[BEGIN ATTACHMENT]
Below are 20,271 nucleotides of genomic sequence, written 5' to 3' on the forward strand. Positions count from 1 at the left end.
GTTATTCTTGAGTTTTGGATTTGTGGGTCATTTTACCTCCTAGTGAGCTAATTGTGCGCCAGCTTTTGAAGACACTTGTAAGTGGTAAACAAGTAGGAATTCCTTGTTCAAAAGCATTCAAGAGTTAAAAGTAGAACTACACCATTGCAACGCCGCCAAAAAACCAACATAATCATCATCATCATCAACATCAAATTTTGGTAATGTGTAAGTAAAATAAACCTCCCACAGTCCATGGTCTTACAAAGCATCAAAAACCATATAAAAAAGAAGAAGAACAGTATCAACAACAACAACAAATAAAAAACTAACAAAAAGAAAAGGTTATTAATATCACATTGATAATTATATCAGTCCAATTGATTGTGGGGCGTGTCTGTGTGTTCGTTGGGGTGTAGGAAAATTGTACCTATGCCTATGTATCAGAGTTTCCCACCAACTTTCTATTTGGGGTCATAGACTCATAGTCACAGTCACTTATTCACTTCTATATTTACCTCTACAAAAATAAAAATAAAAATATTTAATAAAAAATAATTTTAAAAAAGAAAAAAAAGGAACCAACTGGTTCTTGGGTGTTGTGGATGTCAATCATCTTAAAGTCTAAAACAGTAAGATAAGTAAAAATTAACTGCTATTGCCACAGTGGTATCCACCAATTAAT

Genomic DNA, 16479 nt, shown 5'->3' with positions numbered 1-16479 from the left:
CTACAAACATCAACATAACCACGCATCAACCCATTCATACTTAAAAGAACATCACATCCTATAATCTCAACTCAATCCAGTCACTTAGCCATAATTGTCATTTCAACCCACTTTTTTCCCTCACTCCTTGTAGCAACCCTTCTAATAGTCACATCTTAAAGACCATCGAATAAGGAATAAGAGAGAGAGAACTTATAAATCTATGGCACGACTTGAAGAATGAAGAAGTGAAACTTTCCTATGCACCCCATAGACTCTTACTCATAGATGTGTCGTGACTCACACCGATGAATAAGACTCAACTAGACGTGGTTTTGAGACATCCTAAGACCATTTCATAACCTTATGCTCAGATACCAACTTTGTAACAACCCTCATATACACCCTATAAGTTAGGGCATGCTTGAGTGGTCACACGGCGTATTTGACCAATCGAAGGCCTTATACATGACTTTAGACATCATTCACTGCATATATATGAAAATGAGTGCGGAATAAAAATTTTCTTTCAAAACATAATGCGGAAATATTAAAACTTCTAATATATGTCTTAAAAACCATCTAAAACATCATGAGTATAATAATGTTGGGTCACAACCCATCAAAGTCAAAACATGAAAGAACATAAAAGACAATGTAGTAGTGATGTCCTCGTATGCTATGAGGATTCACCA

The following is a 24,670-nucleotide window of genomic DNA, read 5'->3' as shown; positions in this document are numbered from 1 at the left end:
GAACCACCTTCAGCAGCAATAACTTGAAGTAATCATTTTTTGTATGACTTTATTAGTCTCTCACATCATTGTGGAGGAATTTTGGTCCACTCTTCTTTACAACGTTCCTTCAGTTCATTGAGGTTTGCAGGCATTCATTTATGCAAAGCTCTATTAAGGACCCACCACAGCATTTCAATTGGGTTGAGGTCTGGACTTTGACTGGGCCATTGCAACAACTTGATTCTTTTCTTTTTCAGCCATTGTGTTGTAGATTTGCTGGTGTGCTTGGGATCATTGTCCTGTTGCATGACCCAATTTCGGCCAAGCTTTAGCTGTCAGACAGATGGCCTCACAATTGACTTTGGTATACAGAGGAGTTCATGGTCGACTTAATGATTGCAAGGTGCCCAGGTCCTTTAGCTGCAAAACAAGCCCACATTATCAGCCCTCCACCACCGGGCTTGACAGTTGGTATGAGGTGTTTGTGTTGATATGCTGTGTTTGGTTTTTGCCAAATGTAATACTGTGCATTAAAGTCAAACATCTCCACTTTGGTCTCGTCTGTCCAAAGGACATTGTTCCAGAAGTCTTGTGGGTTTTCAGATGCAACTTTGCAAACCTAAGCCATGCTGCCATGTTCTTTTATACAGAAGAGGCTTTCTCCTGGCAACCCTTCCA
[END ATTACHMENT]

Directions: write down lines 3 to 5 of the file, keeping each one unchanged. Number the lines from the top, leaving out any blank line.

Genomic DNA, 16479 nt, shown 5'->3' with positions numbered 1-16479 from the left:
CTACAAACATCAACATAACCACGCATCAACCCATTCATACTTAAAAGAACATCACATCCTATAATCTCAACTCAATCCAGTCACTTAGCCATAATTGTCATTTCAACCCACTTTTTTCCCTCACTCCTTGTAGCAACCCTTCTAATAGTCACATCTTAAAGACCATCGAATAAGGAATAAGAGAGAGAGAACTTATAAATCTATGGCACGACTTGAAGAATGAAGAAGTGAAACTTTCCTATGCACCCCATAGACTCTTACTCATAGATGTGTCGTGACTCACACCGATGAATAAGACTCAACTAGACGTGGTTTTGAGACATCCTAAGACCATTTCATAACCTTATGCTCAGATACCAACTTTGTAACAACCCTCATATACACCCTATAAGTTAGGGCATGCTTGAGTGGTCACACGGCGTATTTGACCAATCGAAGGCCTTATACATGACTTTAGACATCATTCACTGCATATATATGAAAATGAGTGCGGAATAAAAATTTTCTTTCAAAACATAATGCGGAAATATTAAAACTTCTAATATATGTCTTAAAAACCATCTAAAACATCATGAGTATAATAATGTTGGGTCACAACCCATCAAAGTCAAAACATGAAAGAACATAAAAGACAATGTAGTAGTGATGTCCTCGTATGCTATGAGGATTCACCA

The following is a 24,670-nucleotide window of genomic DNA, read 5'->3' as shown; positions in this document are numbered from 1 at the left end: